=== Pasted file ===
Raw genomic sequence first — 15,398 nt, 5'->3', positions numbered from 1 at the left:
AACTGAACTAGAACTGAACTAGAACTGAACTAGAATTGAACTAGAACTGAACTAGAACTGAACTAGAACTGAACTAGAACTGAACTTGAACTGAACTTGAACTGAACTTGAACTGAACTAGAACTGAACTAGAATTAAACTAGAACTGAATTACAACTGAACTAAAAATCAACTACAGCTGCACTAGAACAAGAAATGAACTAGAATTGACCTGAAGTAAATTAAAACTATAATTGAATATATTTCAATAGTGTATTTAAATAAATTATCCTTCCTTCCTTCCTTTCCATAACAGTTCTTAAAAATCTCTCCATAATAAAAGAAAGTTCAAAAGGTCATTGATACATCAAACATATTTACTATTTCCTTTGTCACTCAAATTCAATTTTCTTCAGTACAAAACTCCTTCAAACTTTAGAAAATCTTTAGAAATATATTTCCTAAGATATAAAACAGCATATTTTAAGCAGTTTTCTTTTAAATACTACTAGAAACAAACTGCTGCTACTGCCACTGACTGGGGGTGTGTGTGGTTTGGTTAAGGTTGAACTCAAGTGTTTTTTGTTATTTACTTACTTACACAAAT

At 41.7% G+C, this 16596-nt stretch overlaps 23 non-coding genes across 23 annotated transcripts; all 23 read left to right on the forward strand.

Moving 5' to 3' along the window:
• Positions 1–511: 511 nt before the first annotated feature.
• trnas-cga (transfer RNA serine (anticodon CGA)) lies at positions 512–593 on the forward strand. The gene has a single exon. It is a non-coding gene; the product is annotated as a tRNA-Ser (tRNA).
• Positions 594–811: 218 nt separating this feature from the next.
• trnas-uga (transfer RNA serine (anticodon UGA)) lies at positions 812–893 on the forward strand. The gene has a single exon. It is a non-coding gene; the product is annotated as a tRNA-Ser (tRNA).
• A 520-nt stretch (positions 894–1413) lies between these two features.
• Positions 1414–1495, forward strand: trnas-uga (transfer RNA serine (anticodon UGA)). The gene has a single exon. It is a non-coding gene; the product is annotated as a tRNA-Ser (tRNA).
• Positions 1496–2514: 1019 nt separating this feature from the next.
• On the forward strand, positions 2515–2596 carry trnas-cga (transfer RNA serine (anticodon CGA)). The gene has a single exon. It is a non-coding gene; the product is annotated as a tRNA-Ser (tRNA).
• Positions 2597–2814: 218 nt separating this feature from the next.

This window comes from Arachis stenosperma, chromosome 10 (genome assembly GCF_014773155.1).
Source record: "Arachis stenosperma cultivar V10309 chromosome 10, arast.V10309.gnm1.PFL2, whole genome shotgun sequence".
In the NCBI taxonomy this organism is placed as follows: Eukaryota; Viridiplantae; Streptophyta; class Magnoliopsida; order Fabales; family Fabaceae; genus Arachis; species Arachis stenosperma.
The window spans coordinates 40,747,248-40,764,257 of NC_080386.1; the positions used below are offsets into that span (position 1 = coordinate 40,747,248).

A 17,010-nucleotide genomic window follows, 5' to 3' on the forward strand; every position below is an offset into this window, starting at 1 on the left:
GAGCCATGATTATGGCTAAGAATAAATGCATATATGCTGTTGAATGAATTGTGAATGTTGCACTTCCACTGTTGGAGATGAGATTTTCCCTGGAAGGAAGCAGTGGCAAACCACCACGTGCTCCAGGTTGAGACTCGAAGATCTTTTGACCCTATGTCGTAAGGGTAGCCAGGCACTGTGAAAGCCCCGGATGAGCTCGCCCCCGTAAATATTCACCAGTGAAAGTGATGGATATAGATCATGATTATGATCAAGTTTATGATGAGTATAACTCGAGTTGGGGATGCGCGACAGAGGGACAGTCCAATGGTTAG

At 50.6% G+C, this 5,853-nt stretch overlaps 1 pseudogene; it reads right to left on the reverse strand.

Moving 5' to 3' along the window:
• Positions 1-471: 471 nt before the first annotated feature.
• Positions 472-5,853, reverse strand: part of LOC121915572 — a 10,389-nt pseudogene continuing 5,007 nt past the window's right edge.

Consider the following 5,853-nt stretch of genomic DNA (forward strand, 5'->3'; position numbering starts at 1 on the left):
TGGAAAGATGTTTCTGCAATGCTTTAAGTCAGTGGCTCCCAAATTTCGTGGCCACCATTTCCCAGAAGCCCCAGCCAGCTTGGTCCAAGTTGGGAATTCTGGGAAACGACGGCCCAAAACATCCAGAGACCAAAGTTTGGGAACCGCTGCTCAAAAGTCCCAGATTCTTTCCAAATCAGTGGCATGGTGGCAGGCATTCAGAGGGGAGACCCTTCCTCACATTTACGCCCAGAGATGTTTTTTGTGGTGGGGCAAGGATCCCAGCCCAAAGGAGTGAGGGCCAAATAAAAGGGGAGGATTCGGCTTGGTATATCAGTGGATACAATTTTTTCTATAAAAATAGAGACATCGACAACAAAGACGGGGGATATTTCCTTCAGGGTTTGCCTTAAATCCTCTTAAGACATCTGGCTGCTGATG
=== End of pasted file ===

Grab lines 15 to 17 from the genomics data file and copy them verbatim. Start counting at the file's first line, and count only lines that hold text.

Source record: "Arachis stenosperma cultivar V10309 chromosome 10, arast.V10309.gnm1.PFL2, whole genome shotgun sequence".
In the NCBI taxonomy this organism is placed as follows: Eukaryota; Viridiplantae; Streptophyta; class Magnoliopsida; order Fabales; family Fabaceae; genus Arachis; species Arachis stenosperma.
The window spans coordinates 40,747,248-40,764,257 of NC_080386.1; the positions used below are offsets into that span (position 1 = coordinate 40,747,248).